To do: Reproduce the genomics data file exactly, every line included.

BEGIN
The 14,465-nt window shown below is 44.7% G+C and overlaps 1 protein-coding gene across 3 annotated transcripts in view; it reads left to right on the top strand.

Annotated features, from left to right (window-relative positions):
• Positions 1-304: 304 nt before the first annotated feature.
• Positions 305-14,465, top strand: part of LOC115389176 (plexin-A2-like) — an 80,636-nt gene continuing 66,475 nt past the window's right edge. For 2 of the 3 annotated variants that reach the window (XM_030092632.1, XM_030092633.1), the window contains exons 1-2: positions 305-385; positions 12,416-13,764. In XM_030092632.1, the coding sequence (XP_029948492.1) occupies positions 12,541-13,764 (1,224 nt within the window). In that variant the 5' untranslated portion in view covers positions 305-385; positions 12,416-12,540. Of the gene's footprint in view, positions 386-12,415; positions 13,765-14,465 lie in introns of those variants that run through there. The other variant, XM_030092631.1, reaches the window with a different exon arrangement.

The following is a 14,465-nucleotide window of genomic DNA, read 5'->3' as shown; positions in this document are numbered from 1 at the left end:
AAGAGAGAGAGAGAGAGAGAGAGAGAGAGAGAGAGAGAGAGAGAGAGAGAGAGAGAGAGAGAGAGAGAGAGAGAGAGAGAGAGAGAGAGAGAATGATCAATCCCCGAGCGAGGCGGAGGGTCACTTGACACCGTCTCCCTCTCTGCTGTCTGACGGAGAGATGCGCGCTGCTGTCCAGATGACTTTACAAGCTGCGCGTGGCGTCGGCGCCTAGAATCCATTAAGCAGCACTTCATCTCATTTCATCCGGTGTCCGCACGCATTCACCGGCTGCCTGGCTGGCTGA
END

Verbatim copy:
The 14,465-nt window shown below is 44.7% G+C and overlaps 1 protein-coding gene across 3 annotated transcripts in view; it reads left to right on the top strand.

Annotated features, from left to right (window-relative positions):
• Positions 1-304: 304 nt before the first annotated feature.
• Positions 305-14,465, top strand: part of LOC115389176 (plexin-A2-like) — an 80,636-nt gene continuing 66,475 nt past the window's right edge. For 2 of the 3 annotated variants that reach the window (XM_030092632.1, XM_030092633.1), the window contains exons 1-2: positions 305-385; positions 12,416-13,764. In XM_030092632.1, the coding sequence (XP_029948492.1) occupies positions 12,541-13,764 (1,224 nt within the window). In that variant the 5' untranslated portion in view covers positions 305-385; positions 12,416-12,540. Of the gene's footprint in view, positions 386-12,415; positions 13,765-14,465 lie in introns of those variants that run through there. The other variant, XM_030092631.1, reaches the window with a different exon arrangement.

The following is a 14,465-nucleotide window of genomic DNA, read 5'->3' as shown; positions in this document are numbered from 1 at the left end:
AAGAGAGAGAGAGAGAGAGAGAGAGAGAGAGAGAGAGAGAGAGAGAGAGAGAGAGAGAGAGAGAGAGAGAGAGAGAGAGAGAGAGAGAGAGAATGATCAATCCCCGAGCGAGGCGGAGGGTCACTTGACACCGTCTCCCTCTCTGCTGTCTGACGGAGAGATGCGCGCTGCTGTCCAGATGACTTTACAAGCTGCGCGTGGCGTCGGCGCCTAGAATCCATTAAGCAGCACTTCATCTCATTTCATCCGGTGTCCGCACGCATTCACCGGCTGCCTGGCTGGCTGA